Canadians must also be in possession of an electronic travel authority (ETA) to visit Australia. Ensure that you travel with the same passport used to apply for your ETA.
A health examination might be necessary to obtain certain visas.
- Electronic Travel Authority – Australian Government
- Department of Home Affairs – Australian Government
Children and travel
Learn about travel with children.
Learn about potential entry requirements related to yellow fever (vaccines section).
- Pandemic COVID-19 all countries: avoid non-essential travel outside Canada - April 19, 2020
- Global Measles Notice - July 23, 2019
Be sure that your routine vaccines, as per your province or territory, are up-to-date regardless of your travel destination.
Some of these vaccines include: measles-mumps-rubella (MMR), diphtheria, tetanus, pertussis, polio, varicella (chickenpox), influenza and others.
Vaccines to Consider
You may be at risk for these vaccine-preventable diseases while travelling in this country. Talk to your travel health professional about which ones are right for you.
Hepatitis B is a disease of the liver spread through blood or other bodily fluids. Travellers who may be exposed (e.g., through sexual contact, medical treatment, sharing needles, tattooing, acupuncture or occupational exposure) should get vaccinated.
Seasonal influenza occurs worldwide. The flu season usually runs from November to April in the northern hemisphere, between April and October in the southern hemisphere and year round in the tropics. Influenza (flu) is caused by a virus spread from person to person when they cough or sneeze or by touching objects and surfaces that have been contaminated with the virus. Get the flu shot.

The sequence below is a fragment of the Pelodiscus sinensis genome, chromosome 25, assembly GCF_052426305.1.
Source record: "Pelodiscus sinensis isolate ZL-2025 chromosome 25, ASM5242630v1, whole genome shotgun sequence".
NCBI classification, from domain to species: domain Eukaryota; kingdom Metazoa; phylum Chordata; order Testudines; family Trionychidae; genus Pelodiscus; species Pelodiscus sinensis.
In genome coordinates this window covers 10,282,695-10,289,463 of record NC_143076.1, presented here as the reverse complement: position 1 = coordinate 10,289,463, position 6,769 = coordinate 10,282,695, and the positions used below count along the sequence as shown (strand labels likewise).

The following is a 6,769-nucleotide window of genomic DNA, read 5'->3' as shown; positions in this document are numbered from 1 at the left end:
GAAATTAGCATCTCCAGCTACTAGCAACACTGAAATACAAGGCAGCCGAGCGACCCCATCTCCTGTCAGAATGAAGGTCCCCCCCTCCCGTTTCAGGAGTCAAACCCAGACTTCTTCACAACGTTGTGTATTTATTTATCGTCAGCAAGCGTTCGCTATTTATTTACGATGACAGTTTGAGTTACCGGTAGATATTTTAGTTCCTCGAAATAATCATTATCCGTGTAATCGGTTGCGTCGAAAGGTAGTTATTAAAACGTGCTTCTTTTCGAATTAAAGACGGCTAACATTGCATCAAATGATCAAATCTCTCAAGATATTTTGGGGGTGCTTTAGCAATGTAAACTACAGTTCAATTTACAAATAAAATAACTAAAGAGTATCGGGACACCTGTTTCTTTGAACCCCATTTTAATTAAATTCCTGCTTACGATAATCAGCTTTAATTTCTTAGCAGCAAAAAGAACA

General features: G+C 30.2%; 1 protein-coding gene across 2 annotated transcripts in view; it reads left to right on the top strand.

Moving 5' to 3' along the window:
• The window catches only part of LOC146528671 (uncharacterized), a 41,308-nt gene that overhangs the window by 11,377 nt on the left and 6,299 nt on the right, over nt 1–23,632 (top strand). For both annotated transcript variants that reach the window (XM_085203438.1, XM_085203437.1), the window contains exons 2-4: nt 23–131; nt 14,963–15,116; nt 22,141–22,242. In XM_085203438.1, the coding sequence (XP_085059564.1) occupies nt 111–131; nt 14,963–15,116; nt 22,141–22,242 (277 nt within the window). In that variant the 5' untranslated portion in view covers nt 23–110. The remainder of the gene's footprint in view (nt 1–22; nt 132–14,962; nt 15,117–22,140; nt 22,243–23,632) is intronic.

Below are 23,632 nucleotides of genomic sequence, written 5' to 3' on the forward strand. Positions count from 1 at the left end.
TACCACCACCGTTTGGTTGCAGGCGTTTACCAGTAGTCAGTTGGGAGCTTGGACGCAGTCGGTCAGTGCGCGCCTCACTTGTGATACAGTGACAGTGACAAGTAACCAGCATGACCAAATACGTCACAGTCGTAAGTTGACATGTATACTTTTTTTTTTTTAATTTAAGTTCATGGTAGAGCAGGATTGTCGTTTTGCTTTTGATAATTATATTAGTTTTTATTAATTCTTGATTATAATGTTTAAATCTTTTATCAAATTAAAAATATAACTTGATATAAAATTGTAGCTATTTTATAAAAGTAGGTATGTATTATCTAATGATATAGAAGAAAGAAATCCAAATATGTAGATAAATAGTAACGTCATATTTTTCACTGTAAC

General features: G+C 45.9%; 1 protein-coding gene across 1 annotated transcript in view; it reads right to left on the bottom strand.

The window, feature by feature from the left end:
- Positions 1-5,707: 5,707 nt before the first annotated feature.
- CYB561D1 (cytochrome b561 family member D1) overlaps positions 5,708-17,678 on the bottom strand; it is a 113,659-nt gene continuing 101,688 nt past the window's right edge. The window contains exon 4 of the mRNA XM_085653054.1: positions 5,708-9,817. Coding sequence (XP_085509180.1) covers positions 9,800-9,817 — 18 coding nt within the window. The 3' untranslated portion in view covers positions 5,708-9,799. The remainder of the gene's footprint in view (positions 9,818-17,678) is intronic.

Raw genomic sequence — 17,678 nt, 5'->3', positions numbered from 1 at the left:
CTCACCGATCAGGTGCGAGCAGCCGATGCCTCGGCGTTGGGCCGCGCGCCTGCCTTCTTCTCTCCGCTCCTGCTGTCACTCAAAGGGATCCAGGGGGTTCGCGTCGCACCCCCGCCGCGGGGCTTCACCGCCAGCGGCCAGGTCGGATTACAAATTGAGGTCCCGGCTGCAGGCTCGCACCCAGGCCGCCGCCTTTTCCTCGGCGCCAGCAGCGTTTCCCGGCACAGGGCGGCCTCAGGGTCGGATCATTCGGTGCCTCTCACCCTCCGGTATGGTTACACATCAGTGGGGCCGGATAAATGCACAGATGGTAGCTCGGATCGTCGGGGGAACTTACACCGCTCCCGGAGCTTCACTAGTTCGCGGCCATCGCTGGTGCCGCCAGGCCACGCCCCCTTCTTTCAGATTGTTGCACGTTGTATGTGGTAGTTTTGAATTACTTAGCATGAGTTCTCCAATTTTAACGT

Japanese encephalitis is a viral infection that can cause swelling of the brain. It is spread by the bite of an infected mosquito. Risk is low for most travellers. Vaccination should be considered for those who may be exposed to mosquito bites (e.g., spending a large amount of time outdoors) while travelling in regions with risk of Japanese encephalitis.
Measles is a highly contagious viral disease. It can spread quickly from person to person by direct contact and through droplets in the air.
Anyone who is not protected against measles is at risk of being infected with it when travelling internationally.
Regardless of where you are going, talk to a health care professional before travelling to make sure you are fully protected against measles.
Yellow Fever - Country Entry Requirements
Yellow fever is a disease caused by a flavivirus from the bite of an infected mosquito.
Travellers get vaccinated either because it is required to enter a country or because it is recommended for their protection.
- There is no risk of yellow fever in this country.
Country Entry Requirement*
- Proof of vaccination is required if you are coming from or have transited through an airport of a country where yellow fever occurs.
- Vaccination is not recommended.
- Discuss travel plans, activities, and destinations with a health care professional.